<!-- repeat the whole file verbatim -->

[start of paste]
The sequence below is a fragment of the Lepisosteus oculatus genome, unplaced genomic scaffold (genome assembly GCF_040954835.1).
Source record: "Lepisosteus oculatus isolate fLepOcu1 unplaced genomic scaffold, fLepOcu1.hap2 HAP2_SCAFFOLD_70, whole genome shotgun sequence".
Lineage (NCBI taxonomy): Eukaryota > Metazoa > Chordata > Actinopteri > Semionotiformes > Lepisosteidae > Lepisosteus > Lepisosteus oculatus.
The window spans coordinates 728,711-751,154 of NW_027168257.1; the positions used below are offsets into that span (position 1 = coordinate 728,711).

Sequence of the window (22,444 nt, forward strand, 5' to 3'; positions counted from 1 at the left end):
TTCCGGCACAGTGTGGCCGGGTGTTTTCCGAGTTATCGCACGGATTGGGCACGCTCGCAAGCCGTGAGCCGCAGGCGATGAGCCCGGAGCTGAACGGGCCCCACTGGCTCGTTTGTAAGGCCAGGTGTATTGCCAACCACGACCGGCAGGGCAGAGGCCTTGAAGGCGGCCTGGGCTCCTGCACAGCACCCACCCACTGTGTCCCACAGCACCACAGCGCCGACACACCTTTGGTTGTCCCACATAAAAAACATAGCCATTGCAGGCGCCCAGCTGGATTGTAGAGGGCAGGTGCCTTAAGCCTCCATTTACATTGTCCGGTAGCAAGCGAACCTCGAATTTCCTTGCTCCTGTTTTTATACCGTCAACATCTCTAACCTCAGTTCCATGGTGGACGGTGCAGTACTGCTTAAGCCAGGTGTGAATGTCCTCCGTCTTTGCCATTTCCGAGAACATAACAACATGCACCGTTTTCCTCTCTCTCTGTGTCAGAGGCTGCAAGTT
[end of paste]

The sequence below is a fragment of the Lepisosteus oculatus genome, unplaced genomic scaffold (genome assembly GCF_040954835.1).
Source record: "Lepisosteus oculatus isolate fLepOcu1 unplaced genomic scaffold, fLepOcu1.hap2 HAP2_SCAFFOLD_70, whole genome shotgun sequence".
Lineage (NCBI taxonomy): Eukaryota > Metazoa > Chordata > Actinopteri > Semionotiformes > Lepisosteidae > Lepisosteus > Lepisosteus oculatus.
The window spans coordinates 728,711-751,154 of NW_027168257.1; the positions used below are offsets into that span (position 1 = coordinate 728,711).

Sequence of the window (22,444 nt, forward strand, 5' to 3'; positions counted from 1 at the left end):
TTCCGGCACAGTGTGGCCGGGTGTTTTCCGAGTTATCGCACGGATTGGGCACGCTCGCAAGCCGTGAGCCGCAGGCGATGAGCCCGGAGCTGAACGGGCCCCACTGGCTCGTTTGTAAGGCCAGGTGTATTGCCAACCACGACCGGCAGGGCAGAGGCCTTGAAGGCGGCCTGGGCTCCTGCACAGCACCCACCCACTGTGTCCCACAGCACCACAGCGCCGACACACCTTTGGTTGTCCCACATAAAAAACATAGCCATTGCAGGCGCCCAGCTGGATTGTAGAGGGCAGGTGCCTTAAGCCTCCATTTACATTGTCCGGTAGCAAGCGAACCTCGAATTTCCTTGCTCCTGTTTTTATACCGTCAACATCTCTAACCTCAGTTCCATGGTGGACGGTGCAGTACTGCTTAAGCCAGGTGTGAATGTCCTCCGTCTTTGCCATTTCCGAGAACATAACAACATGCACCGTTTTCCTCTCTCTCTGTGTCAGAGGCTGCAAGTT